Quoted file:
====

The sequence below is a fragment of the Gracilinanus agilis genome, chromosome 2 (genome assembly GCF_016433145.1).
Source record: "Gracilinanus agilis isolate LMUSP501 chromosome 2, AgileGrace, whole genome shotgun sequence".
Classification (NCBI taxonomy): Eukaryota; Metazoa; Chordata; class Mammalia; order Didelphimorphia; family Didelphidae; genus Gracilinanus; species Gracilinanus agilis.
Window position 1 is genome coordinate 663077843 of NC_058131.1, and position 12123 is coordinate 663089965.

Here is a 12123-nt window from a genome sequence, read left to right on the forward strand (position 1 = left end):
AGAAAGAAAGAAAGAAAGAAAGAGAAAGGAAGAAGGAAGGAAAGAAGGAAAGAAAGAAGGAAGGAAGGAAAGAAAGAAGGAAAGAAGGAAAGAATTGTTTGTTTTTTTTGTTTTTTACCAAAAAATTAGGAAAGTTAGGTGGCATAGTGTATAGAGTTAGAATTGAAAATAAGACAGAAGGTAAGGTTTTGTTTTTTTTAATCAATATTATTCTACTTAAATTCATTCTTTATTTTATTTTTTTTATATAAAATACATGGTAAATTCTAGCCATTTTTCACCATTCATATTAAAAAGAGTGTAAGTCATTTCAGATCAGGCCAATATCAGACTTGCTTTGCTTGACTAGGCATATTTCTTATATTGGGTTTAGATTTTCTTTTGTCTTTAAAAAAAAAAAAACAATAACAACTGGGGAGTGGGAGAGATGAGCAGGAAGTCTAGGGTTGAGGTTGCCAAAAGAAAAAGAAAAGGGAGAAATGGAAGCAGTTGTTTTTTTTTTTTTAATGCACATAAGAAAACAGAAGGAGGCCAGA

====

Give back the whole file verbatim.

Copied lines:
The sequence below is a fragment of the Gracilinanus agilis genome, chromosome 2 (genome assembly GCF_016433145.1).
Source record: "Gracilinanus agilis isolate LMUSP501 chromosome 2, AgileGrace, whole genome shotgun sequence".
Classification (NCBI taxonomy): Eukaryota; Metazoa; Chordata; class Mammalia; order Didelphimorphia; family Didelphidae; genus Gracilinanus; species Gracilinanus agilis.
Window position 1 is genome coordinate 663077843 of NC_058131.1, and position 12123 is coordinate 663089965.

Here is a 12123-nt window from a genome sequence, read left to right on the forward strand (position 1 = left end):
AGAAAGAAAGAAAGAAAGAAAGAGAAAGGAAGAAGGAAGGAAAGAAGGAAAGAAAGAAGGAAGGAAGGAAAGAAAGAAGGAAAGAAGGAAAGAATTGTTTGTTTTTTTTGTTTTTTACCAAAAAATTAGGAAAGTTAGGTGGCATAGTGTATAGAGTTAGAATTGAAAATAAGACAGAAGGTAAGGTTTTGTTTTTTTTAATCAATATTATTCTACTTAAATTCATTCTTTATTTTATTTTTTTTATATAAAATACATGGTAAATTCTAGCCATTTTTCACCATTCATATTAAAAAGAGTGTAAGTCATTTCAGATCAGGCCAATATCAGACTTGCTTTGCTTGACTAGGCATATTTCTTATATTGGGTTTAGATTTTCTTTTGTCTTTAAAAAAAAAAAAACAATAACAACTGGGGAGTGGGAGAGATGAGCAGGAAGTCTAGGGTTGAGGTTGCCAAAAGAAAAAGAAAAGGGAGAAATGGAAGCAGTTGTTTTTTTTTTTTTAATGCACATAAGAAAACAGAAGGAGGCCAGA